October 31, 2020

Migration of monarch butterfly at risk of deforestation, says expert

Migration of monarch butterfly at risk of deforestation, says expert



The migration process of the monarch butterfly is at risk due to human activities, especially deforestation, reported Monday the National Autonomous University of Mexico (UNAM).

Although the extinction of the species is unlikely, the researcher of the Institute of Ecology (IE) of the house of studies, Carlos Cordero, warned about the disappearance of the plants that feed the monarchs and deforestation in the forests that protect them .

He exemplified that the planting of wheat and other plants in large areas of the United States destroys much of the natural vegetation, including the plants that serve as food.

This endangers their migration, which plays an important role in pollination.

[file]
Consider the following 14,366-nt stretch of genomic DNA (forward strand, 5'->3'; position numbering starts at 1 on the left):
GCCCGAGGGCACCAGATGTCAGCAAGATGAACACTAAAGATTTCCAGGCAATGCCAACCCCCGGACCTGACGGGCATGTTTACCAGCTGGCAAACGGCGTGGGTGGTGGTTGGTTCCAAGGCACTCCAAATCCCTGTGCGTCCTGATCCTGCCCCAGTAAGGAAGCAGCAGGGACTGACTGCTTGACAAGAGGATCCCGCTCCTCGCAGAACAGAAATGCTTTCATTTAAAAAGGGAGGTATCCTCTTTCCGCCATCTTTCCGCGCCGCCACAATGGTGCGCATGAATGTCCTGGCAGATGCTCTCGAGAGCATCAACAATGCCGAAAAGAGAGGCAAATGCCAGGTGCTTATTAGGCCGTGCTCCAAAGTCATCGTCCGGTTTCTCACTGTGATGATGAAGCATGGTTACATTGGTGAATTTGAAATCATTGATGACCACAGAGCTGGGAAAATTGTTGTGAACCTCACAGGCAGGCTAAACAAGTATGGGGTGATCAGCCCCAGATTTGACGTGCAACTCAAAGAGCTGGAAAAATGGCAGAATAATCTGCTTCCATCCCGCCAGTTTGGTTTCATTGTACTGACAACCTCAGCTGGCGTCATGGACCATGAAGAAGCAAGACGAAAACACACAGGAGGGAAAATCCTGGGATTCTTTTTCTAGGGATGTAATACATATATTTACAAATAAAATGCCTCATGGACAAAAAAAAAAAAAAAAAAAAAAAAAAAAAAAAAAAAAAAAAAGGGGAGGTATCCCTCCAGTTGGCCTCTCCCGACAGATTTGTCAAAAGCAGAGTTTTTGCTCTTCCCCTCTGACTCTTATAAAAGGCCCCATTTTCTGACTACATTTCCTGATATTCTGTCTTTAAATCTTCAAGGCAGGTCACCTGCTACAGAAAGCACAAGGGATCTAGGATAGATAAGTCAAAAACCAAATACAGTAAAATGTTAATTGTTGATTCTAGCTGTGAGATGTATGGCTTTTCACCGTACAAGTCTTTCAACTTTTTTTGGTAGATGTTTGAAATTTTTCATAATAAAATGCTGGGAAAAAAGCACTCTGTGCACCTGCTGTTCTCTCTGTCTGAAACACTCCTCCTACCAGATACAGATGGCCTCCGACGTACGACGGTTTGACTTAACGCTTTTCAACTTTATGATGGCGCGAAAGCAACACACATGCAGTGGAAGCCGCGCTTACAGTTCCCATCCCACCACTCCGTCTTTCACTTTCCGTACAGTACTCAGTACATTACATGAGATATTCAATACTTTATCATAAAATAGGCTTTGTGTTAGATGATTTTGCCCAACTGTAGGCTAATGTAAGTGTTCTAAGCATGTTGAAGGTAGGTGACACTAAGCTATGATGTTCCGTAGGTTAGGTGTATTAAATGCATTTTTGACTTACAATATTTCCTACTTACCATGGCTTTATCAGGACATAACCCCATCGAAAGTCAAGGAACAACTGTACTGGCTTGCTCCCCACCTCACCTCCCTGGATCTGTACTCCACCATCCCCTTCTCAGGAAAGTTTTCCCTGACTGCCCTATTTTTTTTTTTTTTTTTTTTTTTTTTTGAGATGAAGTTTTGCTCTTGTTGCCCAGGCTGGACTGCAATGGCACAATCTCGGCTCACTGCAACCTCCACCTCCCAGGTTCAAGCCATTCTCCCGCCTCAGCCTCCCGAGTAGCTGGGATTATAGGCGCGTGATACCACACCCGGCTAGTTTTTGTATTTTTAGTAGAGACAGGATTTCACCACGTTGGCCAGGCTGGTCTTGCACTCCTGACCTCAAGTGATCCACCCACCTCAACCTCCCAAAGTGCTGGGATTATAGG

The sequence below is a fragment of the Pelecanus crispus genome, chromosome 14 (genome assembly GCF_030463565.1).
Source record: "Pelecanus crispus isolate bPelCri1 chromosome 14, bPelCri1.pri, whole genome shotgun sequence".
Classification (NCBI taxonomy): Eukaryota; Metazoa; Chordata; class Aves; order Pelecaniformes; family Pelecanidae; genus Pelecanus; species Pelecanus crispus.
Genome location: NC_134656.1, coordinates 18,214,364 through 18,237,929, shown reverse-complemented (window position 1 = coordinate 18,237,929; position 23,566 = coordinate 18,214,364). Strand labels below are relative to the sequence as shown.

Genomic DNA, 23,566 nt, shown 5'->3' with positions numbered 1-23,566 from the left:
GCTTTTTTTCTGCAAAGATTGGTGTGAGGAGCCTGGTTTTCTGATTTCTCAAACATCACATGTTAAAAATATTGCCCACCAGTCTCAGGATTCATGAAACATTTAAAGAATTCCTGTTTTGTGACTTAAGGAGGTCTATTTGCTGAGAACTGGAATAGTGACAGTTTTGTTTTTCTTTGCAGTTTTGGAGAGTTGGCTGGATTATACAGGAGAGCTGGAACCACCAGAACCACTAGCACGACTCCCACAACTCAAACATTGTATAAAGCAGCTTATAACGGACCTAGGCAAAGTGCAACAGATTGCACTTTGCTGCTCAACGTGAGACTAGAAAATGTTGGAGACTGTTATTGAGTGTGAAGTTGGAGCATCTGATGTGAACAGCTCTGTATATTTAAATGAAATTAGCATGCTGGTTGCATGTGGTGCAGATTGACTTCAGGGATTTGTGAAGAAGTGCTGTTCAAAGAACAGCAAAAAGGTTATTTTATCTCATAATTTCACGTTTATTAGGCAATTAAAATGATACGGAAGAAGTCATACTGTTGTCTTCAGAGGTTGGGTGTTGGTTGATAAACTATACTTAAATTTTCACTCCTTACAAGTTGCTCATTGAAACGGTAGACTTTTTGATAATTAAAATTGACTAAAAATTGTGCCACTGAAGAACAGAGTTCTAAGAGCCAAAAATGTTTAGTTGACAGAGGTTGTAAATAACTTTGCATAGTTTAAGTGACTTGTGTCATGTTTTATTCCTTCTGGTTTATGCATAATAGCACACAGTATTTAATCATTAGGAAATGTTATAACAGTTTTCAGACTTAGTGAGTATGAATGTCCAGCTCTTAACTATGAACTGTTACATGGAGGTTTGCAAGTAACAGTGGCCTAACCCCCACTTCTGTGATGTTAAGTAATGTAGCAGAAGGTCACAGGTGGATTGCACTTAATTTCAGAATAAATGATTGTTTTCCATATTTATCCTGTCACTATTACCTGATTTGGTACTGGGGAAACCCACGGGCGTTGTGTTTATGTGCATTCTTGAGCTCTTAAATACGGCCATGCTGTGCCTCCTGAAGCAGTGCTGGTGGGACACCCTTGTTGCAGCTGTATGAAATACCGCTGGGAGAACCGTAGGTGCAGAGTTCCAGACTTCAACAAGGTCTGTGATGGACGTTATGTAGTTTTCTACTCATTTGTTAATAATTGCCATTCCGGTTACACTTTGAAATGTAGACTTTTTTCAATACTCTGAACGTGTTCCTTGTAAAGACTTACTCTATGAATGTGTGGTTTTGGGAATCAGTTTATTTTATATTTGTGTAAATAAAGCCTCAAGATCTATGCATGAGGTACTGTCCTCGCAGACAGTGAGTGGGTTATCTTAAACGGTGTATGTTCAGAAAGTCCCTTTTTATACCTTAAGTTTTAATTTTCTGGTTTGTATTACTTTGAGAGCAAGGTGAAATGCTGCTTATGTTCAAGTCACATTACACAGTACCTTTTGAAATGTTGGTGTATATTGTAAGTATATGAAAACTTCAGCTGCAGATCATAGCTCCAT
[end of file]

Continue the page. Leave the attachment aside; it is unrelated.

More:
The monarch butterfly (Danaus plexippus) travels from the southeast of Canada and the northeast of the United States to the center of Mexico to spend the winter.

In that journey, more than 90% of the total population of these butterflies is involved.

This process is important because in the journey -of more than 5,000 kilometers- they perform a fundamental pollination function.

According to the UNAM, 75% of food for human consumption depends on pollination.

When arriving to the country, the monarch takes refuge in the central State of Mexico and the western state of Michoacán, where it has its sanctuaries.

There are similar forests in other entities, but it is believed that they reach these sites because there both monarchs and their larvae find one of their main sources of food: the milkweed plant (Asclepias spp).

According to the last monitoring done in 2019 by the World Wide Fund for Nature (WWF), the monarch butterfly increased its presence in Mexican forests by 144% during its hibernation period this year with respect to the previous.

This increase is due to the conservation work carried out jointly by the governments of Mexico, Canada and the United States.

Even so, Cordero concluded that "the three countries have to establish a plan to conserve the forests where they arrive and the plants they feed on their way."

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